JPMorgan earnings leave Goldman Sachs in the shade

Trading only bright spot in Goldman’s four core areas as WeWork and Uber take toll

Goldman Sachs’ shares are up more than 23 per cent so far this year, but it still trades at below the book value of its assets.

Goldman Sachs’ shares are up more than 23 per cent so far this year, but it still trades at below the book value of its assets.

 

Record investment banking fees helped JPMorgan Chase retain its Wall Street crown on Tuesday, while rival Goldman Sachs was knocked by a 27 per cent drop in profits following losses on tech investments such as WeWork and Uber.

JPMorgan, the US’s biggest bank, and trading powerhouse Goldman bookended a bumper earnings day for US banks that also included lacklustre third-quarter results from Citigroup and Wells Fargo.

JPMorgan was the standout performer of the four big banks, with net income rising 8 per cent to $9.1 billion. Revenues were up 8 per cent to $29.3 billion in the three months to end September. Both numbers beat analyst expectations, and JPMorgan was rewarded with a 4 per cent rise in its share price by lunchtime in New York.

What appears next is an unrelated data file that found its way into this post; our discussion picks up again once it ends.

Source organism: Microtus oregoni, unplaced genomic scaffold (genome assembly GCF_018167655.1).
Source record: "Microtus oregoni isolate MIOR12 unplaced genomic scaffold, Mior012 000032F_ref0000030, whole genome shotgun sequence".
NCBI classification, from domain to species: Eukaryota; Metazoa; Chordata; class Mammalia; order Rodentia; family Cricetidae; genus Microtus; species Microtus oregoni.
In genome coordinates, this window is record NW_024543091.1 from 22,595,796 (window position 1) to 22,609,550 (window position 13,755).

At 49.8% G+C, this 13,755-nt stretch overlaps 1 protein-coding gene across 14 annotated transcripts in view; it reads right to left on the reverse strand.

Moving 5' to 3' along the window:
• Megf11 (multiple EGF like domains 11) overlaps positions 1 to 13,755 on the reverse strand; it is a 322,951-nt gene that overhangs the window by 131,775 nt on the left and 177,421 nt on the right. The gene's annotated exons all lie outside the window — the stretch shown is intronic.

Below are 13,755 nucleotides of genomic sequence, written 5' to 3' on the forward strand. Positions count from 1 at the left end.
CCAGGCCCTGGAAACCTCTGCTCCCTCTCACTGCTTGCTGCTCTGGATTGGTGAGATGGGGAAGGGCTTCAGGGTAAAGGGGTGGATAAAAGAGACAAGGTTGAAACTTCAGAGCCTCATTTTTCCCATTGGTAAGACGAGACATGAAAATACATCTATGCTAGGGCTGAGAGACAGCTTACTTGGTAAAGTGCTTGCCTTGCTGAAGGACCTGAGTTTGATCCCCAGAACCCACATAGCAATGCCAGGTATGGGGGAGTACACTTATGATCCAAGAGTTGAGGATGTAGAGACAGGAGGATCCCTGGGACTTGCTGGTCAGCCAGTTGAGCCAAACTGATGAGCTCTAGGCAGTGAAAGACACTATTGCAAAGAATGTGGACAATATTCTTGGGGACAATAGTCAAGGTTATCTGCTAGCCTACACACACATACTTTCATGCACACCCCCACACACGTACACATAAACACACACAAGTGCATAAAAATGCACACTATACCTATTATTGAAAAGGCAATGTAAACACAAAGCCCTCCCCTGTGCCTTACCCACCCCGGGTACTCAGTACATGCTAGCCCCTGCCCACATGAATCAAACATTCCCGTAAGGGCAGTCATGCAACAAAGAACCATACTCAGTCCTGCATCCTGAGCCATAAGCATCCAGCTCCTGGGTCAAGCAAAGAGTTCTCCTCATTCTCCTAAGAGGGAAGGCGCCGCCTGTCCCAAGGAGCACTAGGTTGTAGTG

“JPMorgan is best in class of global banks and it shows this quarter,” said Wells Fargo analyst Mike Mayo. The results included the best third quarter ever for JPMorgan’s investment banking division, which handled the catastrophic attempt to float WeWork, and several other listings that plunged in value after they begun trading.

Other parts of the bank also performed strongly, including a 25 per cent increase in revenues from fixed income trading revenues against a year ago, and a 10 per cent rise in credit card sales volumes.

Where were the losses?

Mr Dimon struck a note of caution for the future, warning that US economic growth had “slowed slightly”.

At Goldman, where investors eagerly await a strategic plan in January, third-quarter net income of $1.8 billion was dragged lower by $80 million of losses on the bank’s proprietary stake in WeWork and $267 million of provisions against stakes it holds in publicly listed companies, such as Uber, Tradeweb and Avantor.

Goldman’s investment banking fees were down 15 per cent year on year to $1.69 billion, in contrast to JPMorgan’s 8 per cent rise, and Citigroup’s 4 per cent rise. Markets revenues were a bright spot for Goldman, rising 6 per cent year on year to $3.29 billion. Goldman’s shares fell as much as 3.3 per cent in early trading, before rebounding to trade flat in a session during which the Dow Jones US banks index was up nearly 3 per cent. – Copyright The Financial Times Limited 2019